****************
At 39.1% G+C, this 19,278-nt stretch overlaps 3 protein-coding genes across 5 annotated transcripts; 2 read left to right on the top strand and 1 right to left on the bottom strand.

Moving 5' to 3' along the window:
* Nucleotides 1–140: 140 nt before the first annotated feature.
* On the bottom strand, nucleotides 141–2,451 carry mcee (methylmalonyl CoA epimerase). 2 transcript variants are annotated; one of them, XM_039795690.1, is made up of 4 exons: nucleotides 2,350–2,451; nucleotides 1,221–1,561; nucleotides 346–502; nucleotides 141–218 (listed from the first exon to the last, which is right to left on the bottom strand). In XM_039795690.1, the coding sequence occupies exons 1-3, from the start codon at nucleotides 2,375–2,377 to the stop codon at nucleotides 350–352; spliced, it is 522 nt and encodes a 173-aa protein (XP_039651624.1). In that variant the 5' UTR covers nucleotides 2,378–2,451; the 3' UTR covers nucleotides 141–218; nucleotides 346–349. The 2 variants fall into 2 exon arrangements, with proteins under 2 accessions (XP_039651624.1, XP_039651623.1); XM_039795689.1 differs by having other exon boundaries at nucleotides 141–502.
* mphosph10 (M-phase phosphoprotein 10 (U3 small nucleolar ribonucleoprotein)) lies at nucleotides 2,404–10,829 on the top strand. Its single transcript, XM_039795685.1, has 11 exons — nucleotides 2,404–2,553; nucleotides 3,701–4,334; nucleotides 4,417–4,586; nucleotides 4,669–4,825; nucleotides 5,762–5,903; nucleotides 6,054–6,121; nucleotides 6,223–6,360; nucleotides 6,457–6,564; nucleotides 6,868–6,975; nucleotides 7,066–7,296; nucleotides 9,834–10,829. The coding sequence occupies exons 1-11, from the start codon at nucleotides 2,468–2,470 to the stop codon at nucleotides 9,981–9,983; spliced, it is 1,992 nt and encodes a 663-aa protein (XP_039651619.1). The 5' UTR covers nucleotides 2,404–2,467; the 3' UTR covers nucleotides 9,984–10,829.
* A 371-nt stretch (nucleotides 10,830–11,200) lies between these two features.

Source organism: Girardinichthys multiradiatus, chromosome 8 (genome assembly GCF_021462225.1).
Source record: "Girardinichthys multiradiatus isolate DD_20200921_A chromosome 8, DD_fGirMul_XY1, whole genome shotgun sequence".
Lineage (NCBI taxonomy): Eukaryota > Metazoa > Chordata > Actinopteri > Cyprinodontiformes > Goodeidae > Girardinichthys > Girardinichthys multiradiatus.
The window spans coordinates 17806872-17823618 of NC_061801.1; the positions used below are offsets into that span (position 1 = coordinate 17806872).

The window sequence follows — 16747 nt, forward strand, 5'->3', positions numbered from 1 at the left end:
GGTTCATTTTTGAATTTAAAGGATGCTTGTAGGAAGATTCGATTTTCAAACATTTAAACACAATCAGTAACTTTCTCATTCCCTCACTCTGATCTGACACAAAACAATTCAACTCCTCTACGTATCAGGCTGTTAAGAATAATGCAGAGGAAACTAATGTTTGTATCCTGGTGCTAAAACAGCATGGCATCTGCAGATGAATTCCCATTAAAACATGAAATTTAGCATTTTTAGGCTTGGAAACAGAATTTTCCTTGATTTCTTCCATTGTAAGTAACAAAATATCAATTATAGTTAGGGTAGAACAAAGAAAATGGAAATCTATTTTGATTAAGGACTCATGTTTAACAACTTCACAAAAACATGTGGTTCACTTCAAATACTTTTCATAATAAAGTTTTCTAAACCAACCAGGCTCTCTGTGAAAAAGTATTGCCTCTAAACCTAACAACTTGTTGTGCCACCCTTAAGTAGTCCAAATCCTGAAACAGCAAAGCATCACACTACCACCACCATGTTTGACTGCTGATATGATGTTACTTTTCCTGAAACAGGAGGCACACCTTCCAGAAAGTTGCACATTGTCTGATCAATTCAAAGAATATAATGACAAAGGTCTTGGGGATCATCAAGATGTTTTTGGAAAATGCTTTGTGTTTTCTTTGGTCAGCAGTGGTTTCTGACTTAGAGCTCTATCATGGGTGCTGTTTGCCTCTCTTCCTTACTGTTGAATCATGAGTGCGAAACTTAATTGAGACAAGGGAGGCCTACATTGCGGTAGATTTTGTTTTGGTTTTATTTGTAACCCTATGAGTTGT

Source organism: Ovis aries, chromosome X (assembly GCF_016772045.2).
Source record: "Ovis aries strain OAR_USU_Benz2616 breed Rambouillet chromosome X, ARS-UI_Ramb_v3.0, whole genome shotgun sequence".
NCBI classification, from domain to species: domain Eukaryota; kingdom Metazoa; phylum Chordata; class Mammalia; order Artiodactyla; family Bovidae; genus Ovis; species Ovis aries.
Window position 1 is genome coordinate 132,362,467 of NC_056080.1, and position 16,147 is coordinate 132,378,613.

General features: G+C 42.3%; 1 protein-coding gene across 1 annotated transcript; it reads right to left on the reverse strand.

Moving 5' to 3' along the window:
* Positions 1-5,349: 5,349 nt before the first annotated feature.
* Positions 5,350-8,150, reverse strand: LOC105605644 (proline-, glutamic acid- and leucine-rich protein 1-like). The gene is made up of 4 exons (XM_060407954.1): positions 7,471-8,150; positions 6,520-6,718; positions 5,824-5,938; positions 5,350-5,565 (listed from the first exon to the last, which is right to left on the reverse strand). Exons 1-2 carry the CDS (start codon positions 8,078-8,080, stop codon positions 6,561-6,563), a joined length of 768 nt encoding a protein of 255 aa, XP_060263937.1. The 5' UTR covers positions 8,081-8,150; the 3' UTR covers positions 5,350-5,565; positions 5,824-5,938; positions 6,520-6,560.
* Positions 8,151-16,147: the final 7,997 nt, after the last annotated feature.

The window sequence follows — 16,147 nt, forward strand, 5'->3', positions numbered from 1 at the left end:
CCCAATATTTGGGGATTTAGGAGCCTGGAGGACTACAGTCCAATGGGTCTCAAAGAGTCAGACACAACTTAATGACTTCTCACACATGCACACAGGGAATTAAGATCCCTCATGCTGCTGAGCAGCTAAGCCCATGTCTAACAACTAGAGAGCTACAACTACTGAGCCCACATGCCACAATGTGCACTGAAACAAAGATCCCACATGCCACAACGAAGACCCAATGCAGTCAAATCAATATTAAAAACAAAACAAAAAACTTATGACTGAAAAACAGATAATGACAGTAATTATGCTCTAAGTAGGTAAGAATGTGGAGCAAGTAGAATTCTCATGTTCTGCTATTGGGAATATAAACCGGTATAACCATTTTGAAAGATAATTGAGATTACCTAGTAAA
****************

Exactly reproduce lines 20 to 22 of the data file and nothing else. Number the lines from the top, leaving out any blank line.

* Positions 5,350-8,150, reverse strand: LOC105605644 (proline-, glutamic acid- and leucine-rich protein 1-like). The gene is made up of 4 exons (XM_060407954.1): positions 7,471-8,150; positions 6,520-6,718; positions 5,824-5,938; positions 5,350-5,565 (listed from the first exon to the last, which is right to left on the reverse strand). Exons 1-2 carry the CDS (start codon positions 8,078-8,080, stop codon positions 6,561-6,563), a joined length of 768 nt encoding a protein of 255 aa, XP_060263937.1. The 5' UTR covers positions 8,081-8,150; the 3' UTR covers positions 5,350-5,565; positions 5,824-5,938; positions 6,520-6,560.
* Positions 8,151-16,147: the final 7,997 nt, after the last annotated feature.

The window sequence follows — 16,147 nt, forward strand, 5'->3', positions numbered from 1 at the left end: